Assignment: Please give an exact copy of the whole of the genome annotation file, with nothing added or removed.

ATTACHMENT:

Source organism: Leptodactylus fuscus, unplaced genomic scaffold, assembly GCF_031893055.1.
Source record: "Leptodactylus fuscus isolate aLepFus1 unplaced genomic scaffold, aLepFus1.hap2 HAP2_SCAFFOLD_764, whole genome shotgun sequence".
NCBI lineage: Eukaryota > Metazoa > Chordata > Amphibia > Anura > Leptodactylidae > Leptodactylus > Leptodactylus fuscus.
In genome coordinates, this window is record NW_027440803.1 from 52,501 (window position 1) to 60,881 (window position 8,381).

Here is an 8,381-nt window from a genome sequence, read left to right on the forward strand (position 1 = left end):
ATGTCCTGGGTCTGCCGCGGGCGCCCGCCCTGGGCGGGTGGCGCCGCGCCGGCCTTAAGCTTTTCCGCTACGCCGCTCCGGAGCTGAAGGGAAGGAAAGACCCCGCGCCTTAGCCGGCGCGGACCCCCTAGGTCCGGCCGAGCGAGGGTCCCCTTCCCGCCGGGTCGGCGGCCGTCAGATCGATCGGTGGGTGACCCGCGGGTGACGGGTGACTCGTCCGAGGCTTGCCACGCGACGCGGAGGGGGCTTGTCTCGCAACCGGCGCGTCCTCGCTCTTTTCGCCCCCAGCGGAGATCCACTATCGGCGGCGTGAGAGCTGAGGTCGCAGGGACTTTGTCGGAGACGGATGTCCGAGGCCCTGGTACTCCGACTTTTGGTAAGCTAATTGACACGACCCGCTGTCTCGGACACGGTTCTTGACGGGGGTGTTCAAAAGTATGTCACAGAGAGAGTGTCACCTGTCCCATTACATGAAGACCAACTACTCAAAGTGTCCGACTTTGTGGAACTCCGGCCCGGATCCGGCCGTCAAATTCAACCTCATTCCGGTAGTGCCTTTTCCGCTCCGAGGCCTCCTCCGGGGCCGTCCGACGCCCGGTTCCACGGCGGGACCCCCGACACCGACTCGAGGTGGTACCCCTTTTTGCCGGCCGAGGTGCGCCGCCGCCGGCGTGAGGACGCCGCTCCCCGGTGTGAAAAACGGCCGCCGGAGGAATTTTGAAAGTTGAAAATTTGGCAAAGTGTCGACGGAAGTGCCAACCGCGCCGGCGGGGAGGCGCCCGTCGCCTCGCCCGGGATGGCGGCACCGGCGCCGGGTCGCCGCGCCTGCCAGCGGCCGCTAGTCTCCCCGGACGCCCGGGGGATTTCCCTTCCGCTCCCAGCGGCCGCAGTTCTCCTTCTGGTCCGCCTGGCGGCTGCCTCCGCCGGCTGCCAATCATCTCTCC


Source organism: Leptodactylus fuscus, unplaced genomic scaffold, assembly GCF_031893055.1.
Source record: "Leptodactylus fuscus isolate aLepFus1 unplaced genomic scaffold, aLepFus1.hap2 HAP2_SCAFFOLD_764, whole genome shotgun sequence".
NCBI lineage: Eukaryota > Metazoa > Chordata > Amphibia > Anura > Leptodactylidae > Leptodactylus > Leptodactylus fuscus.
In genome coordinates, this window is record NW_027440803.1 from 52,501 (window position 1) to 60,881 (window position 8,381).

Here is an 8,381-nt window from a genome sequence, read left to right on the forward strand (position 1 = left end):
ATGTCCTGGGTCTGCCGCGGGCGCCCGCCCTGGGCGGGTGGCGCCGCGCCGGCCTTAAGCTTTTCCGCTACGCCGCTCCGGAGCTGAAGGGAAGGAAAGACCCCGCGCCTTAGCCGGCGCGGACCCCCTAGGTCCGGCCGAGCGAGGGTCCCCTTCCCGCCGGGTCGGCGGCCGTCAGATCGATCGGTGGGTGACCCGCGGGTGACGGGTGACTCGTCCGAGGCTTGCCACGCGACGCGGAGGGGGCTTGTCTCGCAACCGGCGCGTCCTCGCTCTTTTCGCCCCCAGCGGAGATCCACTATCGGCGGCGTGAGAGCTGAGGTCGCAGGGACTTTGTCGGAGACGGATGTCCGAGGCCCTGGTACTCCGACTTTTGGTAAGCTAATTGACACGACCCGCTGTCTCGGACACGGTTCTTGACGGGGGTGTTCAAAAGTATGTCACAGAGAGAGTGTCACCTGTCCCATTACATGAAGACCAACTACTCAAAGTGTCCGACTTTGTGGAACTCCGGCCCGGATCCGGCCGTCAAATTCAACCTCATTCCGGTAGTGCCTTTTCCGCTCCGAGGCCTCCTCCGGGGCCGTCCGACGCCCGGTTCCACGGCGGGACCCCCGACACCGACTCGAGGTGGTACCCCTTTTTGCCGGCCGAGGTGCGCCGCCGCCGGCGTGAGGACGCCGCTCCCCGGTGTGAAAAACGGCCGCCGGAGGAATTTTGAAAGTTGAAAATTTGGCAAAGTGTCGACGGAAGTGCCAACCGCGCCGGCGGGGAGGCGCCCGTCGCCTCGCCCGGGATGGCGGCACCGGCGCCGGGTCGCCGCGCCTGCCAGCGGCCGCTAGTCTCCCCGGACGCCCGGGGGATTTCCCTTCCGCTCCCAGCGGCCGCAGTTCTCCTTCTGGTCCGCCTGGCGGCTGCCTCCGCCGGCTGCCAATCATCTCTCC